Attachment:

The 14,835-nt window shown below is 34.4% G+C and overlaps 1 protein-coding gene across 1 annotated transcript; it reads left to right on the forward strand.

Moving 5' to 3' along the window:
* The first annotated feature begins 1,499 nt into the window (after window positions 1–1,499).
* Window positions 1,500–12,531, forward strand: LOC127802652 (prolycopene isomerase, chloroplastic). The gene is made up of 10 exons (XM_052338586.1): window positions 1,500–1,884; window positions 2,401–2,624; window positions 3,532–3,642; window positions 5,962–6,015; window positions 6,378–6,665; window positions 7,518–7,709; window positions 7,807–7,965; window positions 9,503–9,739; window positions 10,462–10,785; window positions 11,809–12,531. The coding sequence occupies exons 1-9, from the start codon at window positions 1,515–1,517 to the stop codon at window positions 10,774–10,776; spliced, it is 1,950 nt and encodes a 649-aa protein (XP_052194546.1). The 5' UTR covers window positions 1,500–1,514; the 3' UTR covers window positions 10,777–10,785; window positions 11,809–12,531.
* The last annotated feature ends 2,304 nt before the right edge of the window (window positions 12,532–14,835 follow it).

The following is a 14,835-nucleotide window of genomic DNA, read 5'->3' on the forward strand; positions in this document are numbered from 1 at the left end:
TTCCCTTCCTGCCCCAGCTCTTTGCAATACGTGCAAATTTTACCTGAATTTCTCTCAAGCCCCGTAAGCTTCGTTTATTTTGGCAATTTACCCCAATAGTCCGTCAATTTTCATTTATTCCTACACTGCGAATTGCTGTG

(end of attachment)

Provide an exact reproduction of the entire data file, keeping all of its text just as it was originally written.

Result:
The 14,835-nt window shown below is 34.4% G+C and overlaps 1 protein-coding gene across 1 annotated transcript; it reads left to right on the forward strand.

Moving 5' to 3' along the window:
* The first annotated feature begins 1,499 nt into the window (after window positions 1–1,499).
* Window positions 1,500–12,531, forward strand: LOC127802652 (prolycopene isomerase, chloroplastic). The gene is made up of 10 exons (XM_052338586.1): window positions 1,500–1,884; window positions 2,401–2,624; window positions 3,532–3,642; window positions 5,962–6,015; window positions 6,378–6,665; window positions 7,518–7,709; window positions 7,807–7,965; window positions 9,503–9,739; window positions 10,462–10,785; window positions 11,809–12,531. The coding sequence occupies exons 1-9, from the start codon at window positions 1,515–1,517 to the stop codon at window positions 10,774–10,776; spliced, it is 1,950 nt and encodes a 649-aa protein (XP_052194546.1). The 5' UTR covers window positions 1,500–1,514; the 3' UTR covers window positions 10,777–10,785; window positions 11,809–12,531.
* The last annotated feature ends 2,304 nt before the right edge of the window (window positions 12,532–14,835 follow it).

The following is a 14,835-nucleotide window of genomic DNA, read 5'->3' on the forward strand; positions in this document are numbered from 1 at the left end:
TTCCCTTCCTGCCCCAGCTCTTTGCAATACGTGCAAATTTTACCTGAATTTCTCTCAAGCCCCGTAAGCTTCGTTTATTTTGGCAATTTACCCCAATAGTCCGTCAATTTTCATTTATTCCTACACTGCGAATTGCTGTG